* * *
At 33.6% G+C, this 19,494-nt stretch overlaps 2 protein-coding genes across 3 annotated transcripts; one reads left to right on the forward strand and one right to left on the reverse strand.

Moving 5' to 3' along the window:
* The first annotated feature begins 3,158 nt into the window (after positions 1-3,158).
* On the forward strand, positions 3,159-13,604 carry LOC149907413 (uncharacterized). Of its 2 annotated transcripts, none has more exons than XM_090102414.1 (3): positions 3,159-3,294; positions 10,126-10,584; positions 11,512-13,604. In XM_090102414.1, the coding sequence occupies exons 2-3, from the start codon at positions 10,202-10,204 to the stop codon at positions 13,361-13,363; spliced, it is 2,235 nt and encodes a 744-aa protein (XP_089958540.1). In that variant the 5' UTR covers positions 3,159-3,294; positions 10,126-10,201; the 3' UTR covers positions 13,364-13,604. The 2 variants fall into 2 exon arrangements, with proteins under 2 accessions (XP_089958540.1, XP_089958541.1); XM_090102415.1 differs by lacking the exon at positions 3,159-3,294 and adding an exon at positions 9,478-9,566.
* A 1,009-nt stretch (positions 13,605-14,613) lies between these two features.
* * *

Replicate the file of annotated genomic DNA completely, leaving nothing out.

At 33.6% G+C, this 19,494-nt stretch overlaps 2 protein-coding genes across 3 annotated transcripts; one reads left to right on the forward strand and one right to left on the reverse strand.

Moving 5' to 3' along the window:
* The first annotated feature begins 3,158 nt into the window (after positions 1-3,158).
* On the forward strand, positions 3,159-13,604 carry LOC149907413 (uncharacterized). Of its 2 annotated transcripts, none has more exons than XM_090102414.1 (3): positions 3,159-3,294; positions 10,126-10,584; positions 11,512-13,604. In XM_090102414.1, the coding sequence occupies exons 2-3, from the start codon at positions 10,202-10,204 to the stop codon at positions 13,361-13,363; spliced, it is 2,235 nt and encodes a 744-aa protein (XP_089958540.1). In that variant the 5' UTR covers positions 3,159-3,294; positions 10,126-10,201; the 3' UTR covers positions 13,364-13,604. The 2 variants fall into 2 exon arrangements, with proteins under 2 accessions (XP_089958540.1, XP_089958541.1); XM_090102415.1 differs by lacking the exon at positions 3,159-3,294 and adding an exon at positions 9,478-9,566.
* A 1,009-nt stretch (positions 13,605-14,613) lies between these two features.